There are six basic trigonometric functions that we will use over and over throughout the course. There are two ways that we can define these functions, each having it's own advantages and disadvantages. The first way that we will look at the trig functions is as points on the unit circle.
Unit Circle Trigonometry
First, we need to understand the unit circle. As the name implies, it is a circle where the radius is 1 (one unit). The unit circle equation is x² + y² = 1 and the graph looks like this:
Now, if we start at the point (1, 0) and walk a distance t around the circle, we will arrive at a point (x, y) represented by the blue point on the circle in the figure below. The distance traveled, t, is shown in red. At the right of the circle is a red line segment that ends in a blue point that is exactly the same length as the red arc ending in the blue point.
We are interested in the (x, y) coordinates of the point corresponding to going around the circle a distance of t.
There are six trigonometric functions: sine (abbreviated sin), cosine (abbreviated cos), tangent (abbreviated tan), cosecant (abbreviated csc), secant (abbreviated sec), and cotangent (abbreviated cot).
Here's how the trigonometric functions are defined. Let t be the distance traveled around the unit circle ending at the point (x, y):
sin(t) = y,
cos(t) = x,
tan(t) = y/x so long as x is not 0,
csc(t) = 1/y, so long as y is not 0,
sec(t) = 1/x so long as x is not 0,
cot(t) = x/y so long as y is not 0.
Note that csc is the reciprocal of sin, sec is the reciprocal of cos, and cot is the reciprocal of tan.
Here is an interactive website that helps you explore the relationship between the (x, y) point on the circle and the value of the sine, cosine, tangent, etc.: Six Trig Functions. To use the applet, move the mouse over the red dot (point) on the circle. Then click and drag the point around the circle to see the measure of the angle change as well as the sin & cos. You can have the applet display the other trig functions (cot, csc, etc.) as well.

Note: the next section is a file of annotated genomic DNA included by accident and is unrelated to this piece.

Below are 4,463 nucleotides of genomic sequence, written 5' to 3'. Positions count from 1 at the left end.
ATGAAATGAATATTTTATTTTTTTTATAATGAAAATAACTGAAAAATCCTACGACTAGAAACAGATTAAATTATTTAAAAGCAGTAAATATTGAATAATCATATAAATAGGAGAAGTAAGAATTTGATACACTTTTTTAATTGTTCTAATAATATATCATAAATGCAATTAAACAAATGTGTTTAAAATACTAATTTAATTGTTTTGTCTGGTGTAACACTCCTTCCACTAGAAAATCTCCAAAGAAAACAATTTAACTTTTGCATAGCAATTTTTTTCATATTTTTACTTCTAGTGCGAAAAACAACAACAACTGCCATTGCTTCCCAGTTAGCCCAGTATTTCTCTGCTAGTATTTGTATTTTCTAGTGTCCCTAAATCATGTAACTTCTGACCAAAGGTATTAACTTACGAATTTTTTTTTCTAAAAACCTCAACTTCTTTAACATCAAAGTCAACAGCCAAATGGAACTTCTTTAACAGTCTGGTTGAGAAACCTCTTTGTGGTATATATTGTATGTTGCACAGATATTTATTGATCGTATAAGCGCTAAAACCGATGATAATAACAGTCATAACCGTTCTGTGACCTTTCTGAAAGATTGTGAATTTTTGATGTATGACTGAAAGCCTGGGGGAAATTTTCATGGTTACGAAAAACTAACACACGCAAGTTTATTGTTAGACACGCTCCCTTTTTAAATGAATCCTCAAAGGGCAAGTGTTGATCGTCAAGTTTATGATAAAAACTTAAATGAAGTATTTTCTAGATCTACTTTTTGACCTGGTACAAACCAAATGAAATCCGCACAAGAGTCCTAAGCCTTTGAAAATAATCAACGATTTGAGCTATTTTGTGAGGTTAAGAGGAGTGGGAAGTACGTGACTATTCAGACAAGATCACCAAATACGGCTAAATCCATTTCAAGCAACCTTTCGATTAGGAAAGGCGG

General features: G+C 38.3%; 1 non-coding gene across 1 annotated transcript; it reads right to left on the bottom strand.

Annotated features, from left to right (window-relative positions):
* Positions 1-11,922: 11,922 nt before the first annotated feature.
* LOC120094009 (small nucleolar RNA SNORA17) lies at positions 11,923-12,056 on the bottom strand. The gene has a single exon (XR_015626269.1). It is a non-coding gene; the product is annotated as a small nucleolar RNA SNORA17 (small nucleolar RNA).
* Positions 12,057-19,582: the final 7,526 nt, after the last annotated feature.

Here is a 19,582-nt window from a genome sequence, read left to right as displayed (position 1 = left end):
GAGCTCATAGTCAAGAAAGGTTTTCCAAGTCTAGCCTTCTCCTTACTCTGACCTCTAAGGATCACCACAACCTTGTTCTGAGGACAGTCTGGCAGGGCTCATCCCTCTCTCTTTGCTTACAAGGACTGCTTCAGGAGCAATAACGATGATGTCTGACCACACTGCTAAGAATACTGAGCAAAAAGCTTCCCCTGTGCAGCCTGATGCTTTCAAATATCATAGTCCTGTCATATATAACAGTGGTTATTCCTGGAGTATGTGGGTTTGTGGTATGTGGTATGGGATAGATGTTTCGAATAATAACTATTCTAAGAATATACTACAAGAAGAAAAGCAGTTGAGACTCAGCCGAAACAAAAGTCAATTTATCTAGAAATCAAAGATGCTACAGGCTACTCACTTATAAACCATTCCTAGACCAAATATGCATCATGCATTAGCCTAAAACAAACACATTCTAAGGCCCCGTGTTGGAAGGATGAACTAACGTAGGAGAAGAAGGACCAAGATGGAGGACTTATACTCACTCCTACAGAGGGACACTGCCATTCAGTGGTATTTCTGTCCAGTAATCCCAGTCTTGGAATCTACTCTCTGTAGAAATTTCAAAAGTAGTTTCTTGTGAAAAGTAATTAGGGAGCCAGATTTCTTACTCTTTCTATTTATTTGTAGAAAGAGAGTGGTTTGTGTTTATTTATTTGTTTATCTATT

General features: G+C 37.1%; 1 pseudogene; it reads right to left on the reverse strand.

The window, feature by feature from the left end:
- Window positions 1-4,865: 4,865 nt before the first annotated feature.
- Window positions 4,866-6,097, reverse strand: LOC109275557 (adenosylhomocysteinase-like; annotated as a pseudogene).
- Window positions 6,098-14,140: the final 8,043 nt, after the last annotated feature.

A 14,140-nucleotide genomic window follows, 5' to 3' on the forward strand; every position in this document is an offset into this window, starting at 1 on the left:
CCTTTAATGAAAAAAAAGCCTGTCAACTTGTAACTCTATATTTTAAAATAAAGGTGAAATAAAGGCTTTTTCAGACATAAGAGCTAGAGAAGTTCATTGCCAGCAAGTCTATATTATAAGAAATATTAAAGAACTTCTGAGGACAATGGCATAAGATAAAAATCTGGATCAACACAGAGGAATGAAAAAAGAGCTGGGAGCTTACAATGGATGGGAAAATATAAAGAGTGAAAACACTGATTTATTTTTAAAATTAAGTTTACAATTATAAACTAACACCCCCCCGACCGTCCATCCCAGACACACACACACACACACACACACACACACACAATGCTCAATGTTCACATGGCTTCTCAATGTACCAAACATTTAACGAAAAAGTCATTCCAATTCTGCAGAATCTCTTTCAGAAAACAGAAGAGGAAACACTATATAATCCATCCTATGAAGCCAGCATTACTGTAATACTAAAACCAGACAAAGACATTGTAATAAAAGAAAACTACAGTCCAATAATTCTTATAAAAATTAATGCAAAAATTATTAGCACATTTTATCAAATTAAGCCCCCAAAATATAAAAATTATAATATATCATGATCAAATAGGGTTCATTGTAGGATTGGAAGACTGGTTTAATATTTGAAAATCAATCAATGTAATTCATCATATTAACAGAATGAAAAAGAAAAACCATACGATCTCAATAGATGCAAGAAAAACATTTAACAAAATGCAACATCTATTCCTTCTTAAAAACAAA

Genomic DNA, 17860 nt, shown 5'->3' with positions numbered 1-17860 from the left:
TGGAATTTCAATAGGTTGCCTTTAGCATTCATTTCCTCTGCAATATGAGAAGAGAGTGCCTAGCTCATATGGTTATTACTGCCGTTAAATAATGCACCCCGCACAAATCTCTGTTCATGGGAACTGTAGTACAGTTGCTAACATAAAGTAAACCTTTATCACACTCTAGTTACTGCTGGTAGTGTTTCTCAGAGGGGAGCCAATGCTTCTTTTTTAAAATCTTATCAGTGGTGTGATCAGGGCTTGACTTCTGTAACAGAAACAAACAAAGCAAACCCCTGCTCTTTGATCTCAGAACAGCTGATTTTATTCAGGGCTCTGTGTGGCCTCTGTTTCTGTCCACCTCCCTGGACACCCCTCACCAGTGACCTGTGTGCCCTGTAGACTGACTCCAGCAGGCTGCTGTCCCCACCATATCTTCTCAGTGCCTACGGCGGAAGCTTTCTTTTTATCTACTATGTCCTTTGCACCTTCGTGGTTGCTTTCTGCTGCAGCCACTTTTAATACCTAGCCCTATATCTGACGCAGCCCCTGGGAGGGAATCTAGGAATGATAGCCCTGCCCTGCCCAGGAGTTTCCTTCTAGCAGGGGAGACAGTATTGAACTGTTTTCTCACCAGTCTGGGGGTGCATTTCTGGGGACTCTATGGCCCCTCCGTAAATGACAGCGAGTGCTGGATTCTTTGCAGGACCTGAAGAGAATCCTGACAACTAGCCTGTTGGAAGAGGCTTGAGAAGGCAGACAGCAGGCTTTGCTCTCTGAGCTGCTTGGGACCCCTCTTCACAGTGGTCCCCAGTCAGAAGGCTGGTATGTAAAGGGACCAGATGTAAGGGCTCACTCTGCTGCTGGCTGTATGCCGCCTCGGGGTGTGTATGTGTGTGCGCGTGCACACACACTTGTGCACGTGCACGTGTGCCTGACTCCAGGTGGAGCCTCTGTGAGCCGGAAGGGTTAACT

A little mneumonic (memory aid) that I use to keep sine and cosine straight is that x comes before y in the alphabet and cosine comes before sine in the dictionary. Therefore the cos(t) = x and sin(t) = y. If it helps you remember, please feel free to use it.
There are some important angles to know by heart (memorize). They are summarized in the figure below. Here's how to read the figure. Look at the point corresponding to t = π/3. The x-coordinate is 1/2 = 0.5 and the y-coordinate is sqrt(3)/2. Therefore cos(π/3) = 0.5 and the sin(π/3) = sqrt(3)/2.
PLEASE memorize each of these major (important) angles and their coordinates (cosine & sine). It will serve you well and save you lots of time, especially when we get to inverse functions later on in chapter 1.
Supplemental Video Clips
I have found some video clips online (from University of Idaho) that help further explain and give more examples for the trigonometry concepts we've learned in this lesson. While they are optional, many of them are recommended to help you solidify your understanding of the concepts. Note that you will need to have a pretty good internet connection for these to work properly.
To view these clips, you will need to have the Real Player program installed on your computer. If you don't already have Real Player, you can download it to your PC (for free) by visiting this web page: Real Player download page. Just click on the button that says, "Start RealPlayer Download" and follow the instructions. (It will probably offer you the chance to purchase additional programs like Rhapsody, etc., but I don't recommend it because you will have to pay for those out of your own pocket).
Once Real Player is installed on your computer you may view the following video clips. After the name of each video clip is the length of the video in minutes and seconds. Example (7:12) is a video clip that is 7 minutes and 12 seconds long.
Video Clips related to Unit Circle Trigonometry:
The Unit Circle (7:12) *Strongly recommended that you watch this one*
Given an angle, find the Corresponding Points on the Unit Circle (12:06)
Evaluating the Trig Ratios Using the Unit Circle (6:53) *Strongly recommended*
Evaluating the Trig Ratios at 0,90,180,270,360 (6:25) *Strongly recommended*
Evaluating the Trig Ratios at Increments of 45 Degrees (9:35) *Recommended*
Evaluating the Trig Ratios at Increments of 30 Degrees (10:45) *Recommended*
Evaluating the Trig Ratios at Increments of 60 Degrees (4:16) *Recommended*